Out of reach? Introducing our distance and travel time plugin
The Reachability plugin enables users to draw areas of equal distance or travel time from a given location. This can be useful for:
- determining how many pharmacies are within a 10 minute walk of a GP
- comparing public transport accessibility with employment opportunities
- drawing school catchment areas
Knowledge of the distance between locations and the time it takes to get from one location to another is particularly important for those responsible for service delivery: a person’s distance or travel time to a key service might affect their ability to access it.
Buffering is a technique available in geographic information systems (GIS) that creates one or more polygons that encloses an area within a specified distance of a spatial feature (point, line or polygon). The technique is commonly used by urban planners, ecologists and public health practitioners amongst others to measure the proximity of spatial features or events. Example uses include measuring the transmission range of mobile communication masts, calculating spatial concentrations of crime, and determining the catchment areas of retail stores.
There are two common types of buffer: euclidean and network. Euclidean buffers visualise the area that is within a specified distance whilst network buffers represent the area covered by roads, railway lines, paths (dependant on the mode of travel) within the distance specified. Buffers created using Euclidean or straight-line distance assume that space is continuous, homogeneous and uniform in all directions. In other words, Euclidean buffers assume that spatial features or events can happen anywhere in the area covered by the buffer.
Euclidean distance is ideal for an ecologist measuring the dispersal of wind-borne seeds which can land anywhere but many spatial features and events are constrained by a one-dimensional subset of planar space: network space. Consider how buildings can impair the strength of mobile signals, land use influences the spatial distribution of crime, and retail customers travel by road and rail to go shopping. The location of these features or events and often movement between them are constrained by network space.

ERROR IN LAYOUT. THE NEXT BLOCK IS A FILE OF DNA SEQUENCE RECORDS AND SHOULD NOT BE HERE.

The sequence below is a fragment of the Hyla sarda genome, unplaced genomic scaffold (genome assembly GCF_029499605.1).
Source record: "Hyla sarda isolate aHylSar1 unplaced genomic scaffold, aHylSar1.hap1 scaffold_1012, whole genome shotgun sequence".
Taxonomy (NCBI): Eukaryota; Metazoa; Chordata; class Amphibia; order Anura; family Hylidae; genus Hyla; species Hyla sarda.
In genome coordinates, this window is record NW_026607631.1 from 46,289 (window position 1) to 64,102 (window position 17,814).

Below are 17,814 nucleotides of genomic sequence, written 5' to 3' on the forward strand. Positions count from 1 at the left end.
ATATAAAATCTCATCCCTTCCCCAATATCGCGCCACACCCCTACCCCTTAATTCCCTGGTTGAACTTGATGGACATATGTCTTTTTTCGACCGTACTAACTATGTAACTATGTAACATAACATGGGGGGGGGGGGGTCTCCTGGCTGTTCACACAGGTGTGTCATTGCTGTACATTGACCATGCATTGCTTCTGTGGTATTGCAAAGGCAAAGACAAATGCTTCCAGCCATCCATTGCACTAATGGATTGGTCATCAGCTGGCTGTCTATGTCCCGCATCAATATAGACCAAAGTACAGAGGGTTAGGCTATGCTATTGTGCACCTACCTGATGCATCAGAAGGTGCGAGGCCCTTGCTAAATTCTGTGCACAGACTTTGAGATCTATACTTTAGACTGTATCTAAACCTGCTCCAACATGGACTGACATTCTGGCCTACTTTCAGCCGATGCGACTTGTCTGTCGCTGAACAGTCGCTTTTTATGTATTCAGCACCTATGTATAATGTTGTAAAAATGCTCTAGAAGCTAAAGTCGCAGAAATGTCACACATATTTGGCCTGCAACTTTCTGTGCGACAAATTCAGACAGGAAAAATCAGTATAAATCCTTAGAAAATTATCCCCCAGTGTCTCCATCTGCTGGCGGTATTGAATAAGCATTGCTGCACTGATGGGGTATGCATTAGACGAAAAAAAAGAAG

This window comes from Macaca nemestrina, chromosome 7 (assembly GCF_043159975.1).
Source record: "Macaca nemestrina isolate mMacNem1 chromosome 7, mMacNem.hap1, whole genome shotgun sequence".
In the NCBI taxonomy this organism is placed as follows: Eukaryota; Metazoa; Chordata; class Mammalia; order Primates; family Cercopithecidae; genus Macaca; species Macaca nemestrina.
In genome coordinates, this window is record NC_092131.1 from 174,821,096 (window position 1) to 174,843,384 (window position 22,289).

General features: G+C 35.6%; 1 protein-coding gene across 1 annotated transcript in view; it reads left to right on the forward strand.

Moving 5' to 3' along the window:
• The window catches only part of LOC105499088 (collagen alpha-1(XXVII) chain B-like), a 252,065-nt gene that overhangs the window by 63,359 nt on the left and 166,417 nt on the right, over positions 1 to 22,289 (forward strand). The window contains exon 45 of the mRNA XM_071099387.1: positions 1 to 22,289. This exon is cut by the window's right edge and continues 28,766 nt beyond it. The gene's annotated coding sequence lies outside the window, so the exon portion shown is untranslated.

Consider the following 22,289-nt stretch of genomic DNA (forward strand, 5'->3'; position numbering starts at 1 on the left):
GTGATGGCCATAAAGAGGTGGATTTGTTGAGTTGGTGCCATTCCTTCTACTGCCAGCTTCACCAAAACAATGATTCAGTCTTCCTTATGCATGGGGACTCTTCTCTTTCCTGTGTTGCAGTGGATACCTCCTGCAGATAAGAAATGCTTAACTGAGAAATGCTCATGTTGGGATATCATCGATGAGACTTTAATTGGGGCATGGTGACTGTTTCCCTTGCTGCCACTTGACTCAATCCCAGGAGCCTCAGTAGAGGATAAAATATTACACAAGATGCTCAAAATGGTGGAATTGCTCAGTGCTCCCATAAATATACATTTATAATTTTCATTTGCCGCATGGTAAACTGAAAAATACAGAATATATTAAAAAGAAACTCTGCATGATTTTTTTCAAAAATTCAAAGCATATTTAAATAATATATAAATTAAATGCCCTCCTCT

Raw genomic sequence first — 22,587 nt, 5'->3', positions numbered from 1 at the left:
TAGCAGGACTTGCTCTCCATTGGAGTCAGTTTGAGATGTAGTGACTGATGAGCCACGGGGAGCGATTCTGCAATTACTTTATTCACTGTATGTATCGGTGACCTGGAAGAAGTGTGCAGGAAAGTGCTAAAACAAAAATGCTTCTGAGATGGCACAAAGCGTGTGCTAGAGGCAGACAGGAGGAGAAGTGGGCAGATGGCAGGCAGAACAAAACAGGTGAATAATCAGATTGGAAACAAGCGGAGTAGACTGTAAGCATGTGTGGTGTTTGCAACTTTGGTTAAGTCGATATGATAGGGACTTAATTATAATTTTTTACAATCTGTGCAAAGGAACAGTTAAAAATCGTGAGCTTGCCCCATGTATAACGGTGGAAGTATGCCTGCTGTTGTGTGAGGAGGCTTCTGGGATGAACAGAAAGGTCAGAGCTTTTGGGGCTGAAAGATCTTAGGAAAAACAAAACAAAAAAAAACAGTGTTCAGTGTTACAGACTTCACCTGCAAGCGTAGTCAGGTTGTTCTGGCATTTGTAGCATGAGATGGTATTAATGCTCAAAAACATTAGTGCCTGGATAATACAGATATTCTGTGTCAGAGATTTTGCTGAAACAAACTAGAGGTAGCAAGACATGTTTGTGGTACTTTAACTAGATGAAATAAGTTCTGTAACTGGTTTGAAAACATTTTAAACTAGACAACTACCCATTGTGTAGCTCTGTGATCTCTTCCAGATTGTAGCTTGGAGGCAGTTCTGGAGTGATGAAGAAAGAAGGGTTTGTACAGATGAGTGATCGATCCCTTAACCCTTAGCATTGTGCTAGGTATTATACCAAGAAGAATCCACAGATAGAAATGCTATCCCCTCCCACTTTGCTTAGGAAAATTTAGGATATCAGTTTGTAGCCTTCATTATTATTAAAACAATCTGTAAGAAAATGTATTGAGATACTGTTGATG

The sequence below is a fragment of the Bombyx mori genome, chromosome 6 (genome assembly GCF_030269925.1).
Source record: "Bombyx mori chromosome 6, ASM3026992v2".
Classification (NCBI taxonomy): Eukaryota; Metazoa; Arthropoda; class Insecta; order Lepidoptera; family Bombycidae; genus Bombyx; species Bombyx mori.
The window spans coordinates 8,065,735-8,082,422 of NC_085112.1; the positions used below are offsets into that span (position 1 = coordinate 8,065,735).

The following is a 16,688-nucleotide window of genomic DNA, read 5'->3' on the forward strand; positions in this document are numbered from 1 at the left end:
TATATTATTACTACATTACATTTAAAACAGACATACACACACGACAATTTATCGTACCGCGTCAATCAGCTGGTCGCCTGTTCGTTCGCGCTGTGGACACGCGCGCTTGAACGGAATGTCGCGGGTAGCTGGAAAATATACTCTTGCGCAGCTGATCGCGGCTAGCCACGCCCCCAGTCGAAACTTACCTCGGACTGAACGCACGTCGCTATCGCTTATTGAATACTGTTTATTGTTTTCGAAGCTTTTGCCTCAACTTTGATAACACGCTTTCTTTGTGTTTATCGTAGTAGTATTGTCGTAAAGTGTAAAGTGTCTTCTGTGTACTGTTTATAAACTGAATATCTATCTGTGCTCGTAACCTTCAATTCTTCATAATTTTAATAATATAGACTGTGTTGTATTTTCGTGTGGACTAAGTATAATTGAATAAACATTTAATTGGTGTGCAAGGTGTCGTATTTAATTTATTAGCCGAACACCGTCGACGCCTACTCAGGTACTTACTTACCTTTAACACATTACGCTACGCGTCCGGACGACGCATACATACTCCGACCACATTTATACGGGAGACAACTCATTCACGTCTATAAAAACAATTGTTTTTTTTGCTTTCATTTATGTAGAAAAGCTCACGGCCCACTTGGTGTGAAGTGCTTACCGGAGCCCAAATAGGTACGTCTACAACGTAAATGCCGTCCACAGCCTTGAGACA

The plot below illustrates the difference between euclidean and network buffers. It shows a 10km buffer around a location on the Øresund Bridge which links Denmark and Sweden. The Euclidean buffer ignores the path of the bridge whilst the network buffer follows the bridge and the direction of traffic. The network buffer is clearly more appropriate than the euclidean buffer for capturing network constrained features and events within 10km of the location such as road traffic collision, bridge repairs etc.
Network buffers typically come in two flavours: travel distance and travel time. Travel distance buffers use shortest path distance to measure the area reachable along a road network and travel time buffers or ‘isochrones’ represent how long it takes to travel a certain distance on foot, by car, or on public transport along that network.
Isochrones have been around since the nineteenth century and were drawn by hand. Francis Galton’s ‘Isochronic Passage Chart’ of 1881 was the first isochrone map and shows travel time from London in days. Manchester’s Tramway Department’s later ‘Time Zone Map’ of 1914 shows journey times into the city centre by tram.
Nowadays, isochrones and travel distance buffers can be created in a GIS using tools like ESRI’s Network Analyst extension or the open source pgRouting. Several route service platforms also offer web applications and APIs that create travel time polygons (e.g. Google’s Distance Matrix API and igeolise’s TravelTime.
The Lab’s isochrone plugin uses the OpenRouteService platform, an open source routing tool developed by the Heidelberg Institute for Geoinformation Technology (HeiGIT) which uses the OSM street network.
You can see the plugin in action on our Explore app: https://www.trafforddatalab.io/maps/explore/